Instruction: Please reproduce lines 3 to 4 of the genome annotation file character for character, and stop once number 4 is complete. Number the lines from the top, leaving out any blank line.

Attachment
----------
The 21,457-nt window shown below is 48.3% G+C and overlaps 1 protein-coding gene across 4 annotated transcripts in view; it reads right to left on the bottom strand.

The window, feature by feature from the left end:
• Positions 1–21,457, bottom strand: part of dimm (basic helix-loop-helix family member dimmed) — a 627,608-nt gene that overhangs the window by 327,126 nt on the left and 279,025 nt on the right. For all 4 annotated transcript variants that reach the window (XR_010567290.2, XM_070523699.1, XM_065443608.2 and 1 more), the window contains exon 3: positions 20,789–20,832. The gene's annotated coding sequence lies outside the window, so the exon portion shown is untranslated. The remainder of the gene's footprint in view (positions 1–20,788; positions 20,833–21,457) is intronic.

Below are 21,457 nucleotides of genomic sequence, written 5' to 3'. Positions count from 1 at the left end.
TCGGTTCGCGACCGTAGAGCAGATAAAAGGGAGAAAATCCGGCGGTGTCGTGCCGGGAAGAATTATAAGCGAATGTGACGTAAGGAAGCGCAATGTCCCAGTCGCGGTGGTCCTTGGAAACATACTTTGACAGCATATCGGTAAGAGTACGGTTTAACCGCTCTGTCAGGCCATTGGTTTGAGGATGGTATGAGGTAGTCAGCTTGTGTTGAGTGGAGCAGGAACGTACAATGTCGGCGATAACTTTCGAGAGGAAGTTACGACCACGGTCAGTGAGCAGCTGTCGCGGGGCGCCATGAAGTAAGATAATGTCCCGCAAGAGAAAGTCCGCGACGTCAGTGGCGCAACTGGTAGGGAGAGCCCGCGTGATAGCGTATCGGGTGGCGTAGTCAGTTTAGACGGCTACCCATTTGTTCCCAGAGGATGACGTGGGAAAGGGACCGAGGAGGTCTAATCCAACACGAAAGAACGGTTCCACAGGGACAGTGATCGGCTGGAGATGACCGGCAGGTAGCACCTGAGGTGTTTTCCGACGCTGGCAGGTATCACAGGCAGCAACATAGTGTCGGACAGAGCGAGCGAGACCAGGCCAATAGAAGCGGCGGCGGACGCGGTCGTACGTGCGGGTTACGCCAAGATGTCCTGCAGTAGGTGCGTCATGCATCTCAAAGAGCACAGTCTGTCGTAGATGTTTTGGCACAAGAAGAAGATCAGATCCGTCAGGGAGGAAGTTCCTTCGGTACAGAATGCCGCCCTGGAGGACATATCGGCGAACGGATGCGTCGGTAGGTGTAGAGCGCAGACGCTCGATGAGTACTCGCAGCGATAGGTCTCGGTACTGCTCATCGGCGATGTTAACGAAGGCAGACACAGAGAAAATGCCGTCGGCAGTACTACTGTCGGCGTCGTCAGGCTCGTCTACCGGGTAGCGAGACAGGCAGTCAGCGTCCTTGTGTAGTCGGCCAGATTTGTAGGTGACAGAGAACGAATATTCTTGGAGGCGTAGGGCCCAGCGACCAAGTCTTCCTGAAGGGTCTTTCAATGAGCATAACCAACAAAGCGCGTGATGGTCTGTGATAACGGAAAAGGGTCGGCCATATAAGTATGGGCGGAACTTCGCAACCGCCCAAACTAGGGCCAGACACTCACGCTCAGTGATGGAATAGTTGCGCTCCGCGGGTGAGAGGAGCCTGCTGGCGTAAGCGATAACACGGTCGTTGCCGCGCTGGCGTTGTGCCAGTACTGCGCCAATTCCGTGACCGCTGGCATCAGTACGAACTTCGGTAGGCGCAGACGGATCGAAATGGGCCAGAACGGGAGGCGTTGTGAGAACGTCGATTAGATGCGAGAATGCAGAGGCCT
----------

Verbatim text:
• Positions 1–21,457, bottom strand: part of dimm (basic helix-loop-helix family member dimmed) — a 627,608-nt gene that overhangs the window by 327,126 nt on the left and 279,025 nt on the right. For all 4 annotated transcript variants that reach the window (XR_010567290.2, XM_070523699.1, XM_065443608.2 and 1 more), the window contains exon 3: positions 20,789–20,832. The gene's annotated coding sequence lies outside the window, so the exon portion shown is untranslated. The remainder of the gene's footprint in view (positions 1–20,788; positions 20,833–21,457) is intronic.

Below are 21,457 nucleotides of genomic sequence, written 5' to 3'. Positions count from 1 at the left end.